Estelle Brachlianoff, Senior Executive Vice-President at Veolia UK & Ireland, discusses women in STEM careers and how to get more women on-board
In 1906 it’s understood that Alice Perry was the first woman to graduate with a degree in engineering in the UK and Ireland. She graduated with a first class honours degree in Civil Engineering from Queen’s College Galway (now NUI, Galway) and in doing so set a precedent for women in a male dominated field.
Yet over a century later there is still a striking gender imbalance in STEM (science, technology, engineering and maths) subjects. After all, out of 118,000 people working in STEM careers in Ireland, only a quarter are women, and male students studying STEM-related courses outnumber females four to one.
So why is there such an imbalance? The current lack of female engagement in STEM subjects may be derived from the outdated belief that maths and science are deemed as ‘boy’ subjects throughout school. And a further factor that exacerbates the problem is lack of knowledge surrounding the different roles available for women (and men) who study STEM subjects. As influential business leaders and future business leaders, we need to start fully demonstrating and promoting the portfolio of careers STEM subjects’ offer, as opposed to leaving them to the imagination. After all, they don’t all involve lab coats, overalls or goggles. On the contrary, STEM subjects can open doors into careers such as preserving the habitats of endangered animals, turning inedible food waste into green energy or even space exploration. Yet these exciting career paths are rarely acknowledged.
Despite the rather disheartening statistics, it appears the tide is gradually starting to turn for the better as the number of STEM role models in Ireland visible to women is on the up. From tech publication Recode’s associate editor, Kara Swisher, to mineral exploration investment company StarVest’s co-founder, Jeanne Sullivan, there is an increasing number of women speaking out about addressing the gender imbalance and encouraging more girls to pursue careers in STEM.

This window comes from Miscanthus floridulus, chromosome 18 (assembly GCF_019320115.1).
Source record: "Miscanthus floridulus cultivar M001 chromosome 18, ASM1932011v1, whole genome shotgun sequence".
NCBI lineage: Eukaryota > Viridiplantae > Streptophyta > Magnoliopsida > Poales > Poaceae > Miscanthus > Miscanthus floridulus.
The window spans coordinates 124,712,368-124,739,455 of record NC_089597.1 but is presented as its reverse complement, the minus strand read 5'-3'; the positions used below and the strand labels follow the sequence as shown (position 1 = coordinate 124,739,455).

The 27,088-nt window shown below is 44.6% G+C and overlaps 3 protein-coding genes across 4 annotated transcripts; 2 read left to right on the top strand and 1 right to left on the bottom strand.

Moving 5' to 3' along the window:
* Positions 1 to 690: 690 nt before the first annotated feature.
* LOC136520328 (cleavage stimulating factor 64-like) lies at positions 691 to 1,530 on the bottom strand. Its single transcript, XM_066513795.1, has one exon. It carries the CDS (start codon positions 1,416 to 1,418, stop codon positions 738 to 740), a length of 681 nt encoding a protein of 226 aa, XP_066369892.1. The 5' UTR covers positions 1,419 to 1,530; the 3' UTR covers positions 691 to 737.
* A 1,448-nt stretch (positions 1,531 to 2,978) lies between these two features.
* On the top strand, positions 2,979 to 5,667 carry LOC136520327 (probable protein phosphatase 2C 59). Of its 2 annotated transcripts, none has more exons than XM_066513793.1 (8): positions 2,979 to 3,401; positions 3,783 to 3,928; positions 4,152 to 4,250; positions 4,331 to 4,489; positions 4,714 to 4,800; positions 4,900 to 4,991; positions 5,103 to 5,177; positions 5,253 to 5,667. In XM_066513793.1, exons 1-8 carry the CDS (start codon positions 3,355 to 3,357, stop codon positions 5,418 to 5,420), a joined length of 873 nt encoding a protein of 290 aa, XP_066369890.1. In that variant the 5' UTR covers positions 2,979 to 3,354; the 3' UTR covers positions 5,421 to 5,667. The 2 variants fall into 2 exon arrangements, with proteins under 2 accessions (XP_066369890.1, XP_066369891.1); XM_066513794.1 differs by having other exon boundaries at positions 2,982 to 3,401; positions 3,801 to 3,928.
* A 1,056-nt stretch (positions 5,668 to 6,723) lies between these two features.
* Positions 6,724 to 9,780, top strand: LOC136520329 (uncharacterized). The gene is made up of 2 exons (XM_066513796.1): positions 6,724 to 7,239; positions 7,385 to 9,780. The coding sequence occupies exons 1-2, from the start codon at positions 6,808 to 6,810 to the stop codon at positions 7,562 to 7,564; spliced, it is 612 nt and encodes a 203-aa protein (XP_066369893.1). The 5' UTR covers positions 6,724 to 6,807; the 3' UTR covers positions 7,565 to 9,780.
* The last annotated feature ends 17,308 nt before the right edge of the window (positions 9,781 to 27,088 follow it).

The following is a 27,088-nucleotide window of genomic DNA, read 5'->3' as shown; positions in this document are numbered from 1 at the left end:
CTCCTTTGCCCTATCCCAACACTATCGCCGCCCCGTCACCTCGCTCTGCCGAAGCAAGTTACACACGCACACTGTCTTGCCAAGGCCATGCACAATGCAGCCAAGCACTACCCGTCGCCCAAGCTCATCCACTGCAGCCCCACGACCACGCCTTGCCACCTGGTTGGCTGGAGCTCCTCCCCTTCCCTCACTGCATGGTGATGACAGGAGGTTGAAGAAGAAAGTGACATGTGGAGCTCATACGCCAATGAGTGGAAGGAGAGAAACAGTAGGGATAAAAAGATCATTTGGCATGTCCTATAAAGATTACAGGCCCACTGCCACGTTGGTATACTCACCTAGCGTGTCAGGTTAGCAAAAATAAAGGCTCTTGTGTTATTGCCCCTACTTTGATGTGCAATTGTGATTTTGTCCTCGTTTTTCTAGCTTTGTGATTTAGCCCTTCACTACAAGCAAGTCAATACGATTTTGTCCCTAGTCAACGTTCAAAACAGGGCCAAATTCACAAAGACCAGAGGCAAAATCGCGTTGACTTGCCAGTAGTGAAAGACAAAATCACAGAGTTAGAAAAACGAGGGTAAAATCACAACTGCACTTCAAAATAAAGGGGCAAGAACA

Mentoring from female business leaders is also especially vital because, alongside education, encouragement is a key method by which the number of women entering STEM careers can be increased. Why? Because if the possibility of pursuing STEM careers is promoted they will be more likely to realistically consider a similar career at a later stage. So what could you do?
The action being taken to encourage women to follow in Alice’s footsteps is more crucial now than ever. According to the Association of Consulting Engineers of Ireland (ACEI), Engineers Ireland and the Society of Chartered Surveyors Ireland (SCSI), Ireland has a substantial deficit in engineering graduates. This means we are facing a potential risk in failing to meet the future demands of the industry as well as economic growth, and I believe female engineers can help fill this deficit. Therefore, through continuous learning, mentoring and coaching, let’s make STEM more inclusive and our industry more competitive at the same time.
 Irish Times, Feb 2015